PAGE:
Sunday, February 19, 2017
Walking Dead recap: Season 7, Episode 10, "New Best Friends"
Rick (Andrew Lincoln) is still uncharacteristically happy in “New Best Friend,” thanks to the group that he ran into at the end of last week's episode and forms an alliance with this week—and he hasn't even been told yet about the seaside community that Tara (Ma Masterson) encountered during her last supply run. Yet, even by the standards of The Walking Dead (whose characters often speak in aphorisms, if they say anything at all), this new group is theatrically taciturn. It's as if their response to the end of the world had been to devolve rapidly, losing the power of speech in the process. Their leader, Jadis (Pollyanna McIntosh), talks, like The Road Warrior's Lord Humungus, in the clipped monosyllables of a toddler, ordering a follower to escort Rick to the top of the trash pile by saying: “Show Rick up-up-up.”
Maybe these junkyard people communicate telepathically, like the ants they resemble—right down to their colorless attire. The episode’s director, Jeff January, invites that association by filming them from above as they stream out of a container nestled within an anthill-like mountain of trash, moving in seeming lockstep before forming a series of concentric circles around Rick’s people. January is also canny in his shooting of the fight scenes, highlighting strategy and emotions rather than glamorizing the violence. Rick and his followers win their lives and Jadis’s grudging respect by working together, like the de facto platoon that they are: They spring into separate but coordinated action when the junkyard people close in on them, forcing a standoff, before Jadis makes Rick prove his mettle by fighting a walker in a spiked helmet with the help of coaching from Michonne (Danai Gurira).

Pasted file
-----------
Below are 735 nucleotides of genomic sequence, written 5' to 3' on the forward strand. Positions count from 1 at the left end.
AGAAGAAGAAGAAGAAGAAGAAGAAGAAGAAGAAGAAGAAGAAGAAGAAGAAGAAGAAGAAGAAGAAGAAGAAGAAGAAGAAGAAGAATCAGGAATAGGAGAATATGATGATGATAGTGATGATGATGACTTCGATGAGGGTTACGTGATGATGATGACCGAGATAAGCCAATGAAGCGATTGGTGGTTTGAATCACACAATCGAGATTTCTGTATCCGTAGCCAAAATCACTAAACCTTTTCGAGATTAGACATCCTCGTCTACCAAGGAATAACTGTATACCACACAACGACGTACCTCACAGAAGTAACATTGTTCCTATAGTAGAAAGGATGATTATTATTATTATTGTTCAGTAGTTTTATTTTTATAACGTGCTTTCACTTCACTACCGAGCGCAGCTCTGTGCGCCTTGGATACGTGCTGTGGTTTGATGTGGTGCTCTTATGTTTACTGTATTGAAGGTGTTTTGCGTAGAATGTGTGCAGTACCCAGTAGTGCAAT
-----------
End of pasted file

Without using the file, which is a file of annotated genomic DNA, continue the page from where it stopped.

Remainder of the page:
In contrast, when Ezekiel (Khary Paton) faces off against the Saviors who come to collect from his people, the philosophical differences among the Kingdom’s citizens undermines their sense of unity, weakening individual members’ stabs at resistance. The struggle that ensues after Jared (Joshua Mikel) takes Richard’s (Karl Makinen) gun and Morgan’s (Lennie James) staff at least shows that the Kingdom isn’t lacking in fighting skills; even Benjamin (Logan Miller) has gotten good enough with his staff that he can knock Jared down. But when Jared kneecaps Richard with Morgan’s staff, the focus isn’t on Richard’s pain, but on Morgan’s writhing in the background as his hopes for a pacifist solution to this dreadful dilemma take another beating. Read the rest on The House Next Door